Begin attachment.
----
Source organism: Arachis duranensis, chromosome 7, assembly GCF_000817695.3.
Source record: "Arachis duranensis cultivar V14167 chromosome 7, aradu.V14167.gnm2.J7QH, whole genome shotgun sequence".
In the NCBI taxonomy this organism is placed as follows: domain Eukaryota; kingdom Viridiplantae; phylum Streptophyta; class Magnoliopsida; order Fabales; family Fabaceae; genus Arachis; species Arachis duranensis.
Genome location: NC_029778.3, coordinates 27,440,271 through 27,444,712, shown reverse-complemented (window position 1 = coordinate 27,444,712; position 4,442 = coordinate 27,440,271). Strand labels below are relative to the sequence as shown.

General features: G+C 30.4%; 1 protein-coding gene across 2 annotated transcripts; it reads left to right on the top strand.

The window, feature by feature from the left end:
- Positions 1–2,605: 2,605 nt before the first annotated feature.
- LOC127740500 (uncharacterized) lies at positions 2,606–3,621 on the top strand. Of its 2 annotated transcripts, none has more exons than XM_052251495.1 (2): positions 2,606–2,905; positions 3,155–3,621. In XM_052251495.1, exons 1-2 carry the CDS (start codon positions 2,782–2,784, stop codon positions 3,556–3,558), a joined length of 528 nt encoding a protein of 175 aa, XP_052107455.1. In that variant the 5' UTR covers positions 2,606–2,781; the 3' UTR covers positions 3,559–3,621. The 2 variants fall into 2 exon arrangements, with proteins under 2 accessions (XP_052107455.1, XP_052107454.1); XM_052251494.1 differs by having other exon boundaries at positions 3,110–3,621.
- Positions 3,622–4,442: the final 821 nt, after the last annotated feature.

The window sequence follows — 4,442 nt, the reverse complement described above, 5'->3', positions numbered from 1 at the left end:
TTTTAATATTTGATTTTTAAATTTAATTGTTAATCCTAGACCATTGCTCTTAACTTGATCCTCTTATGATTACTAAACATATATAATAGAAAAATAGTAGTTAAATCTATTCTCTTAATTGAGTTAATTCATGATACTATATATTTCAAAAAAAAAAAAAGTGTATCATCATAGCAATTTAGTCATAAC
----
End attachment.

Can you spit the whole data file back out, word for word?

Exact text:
Source organism: Arachis duranensis, chromosome 7, assembly GCF_000817695.3.
Source record: "Arachis duranensis cultivar V14167 chromosome 7, aradu.V14167.gnm2.J7QH, whole genome shotgun sequence".
In the NCBI taxonomy this organism is placed as follows: domain Eukaryota; kingdom Viridiplantae; phylum Streptophyta; class Magnoliopsida; order Fabales; family Fabaceae; genus Arachis; species Arachis duranensis.
Genome location: NC_029778.3, coordinates 27,440,271 through 27,444,712, shown reverse-complemented (window position 1 = coordinate 27,444,712; position 4,442 = coordinate 27,440,271). Strand labels below are relative to the sequence as shown.

General features: G+C 30.4%; 1 protein-coding gene across 2 annotated transcripts; it reads left to right on the top strand.

The window, feature by feature from the left end:
- Positions 1–2,605: 2,605 nt before the first annotated feature.
- LOC127740500 (uncharacterized) lies at positions 2,606–3,621 on the top strand. Of its 2 annotated transcripts, none has more exons than XM_052251495.1 (2): positions 2,606–2,905; positions 3,155–3,621. In XM_052251495.1, exons 1-2 carry the CDS (start codon positions 2,782–2,784, stop codon positions 3,556–3,558), a joined length of 528 nt encoding a protein of 175 aa, XP_052107455.1. In that variant the 5' UTR covers positions 2,606–2,781; the 3' UTR covers positions 3,559–3,621. The 2 variants fall into 2 exon arrangements, with proteins under 2 accessions (XP_052107455.1, XP_052107454.1); XM_052251494.1 differs by having other exon boundaries at positions 3,110–3,621.
- Positions 3,622–4,442: the final 821 nt, after the last annotated feature.

The window sequence follows — 4,442 nt, the reverse complement described above, 5'->3', positions numbered from 1 at the left end:
TTTTAATATTTGATTTTTAAATTTAATTGTTAATCCTAGACCATTGCTCTTAACTTGATCCTCTTATGATTACTAAACATATATAATAGAAAAATAGTAGTTAAATCTATTCTCTTAATTGAGTTAATTCATGATACTATATATTTCAAAAAAAAAAAAAGTGTATCATCATAGCAATTTAGTCATAAC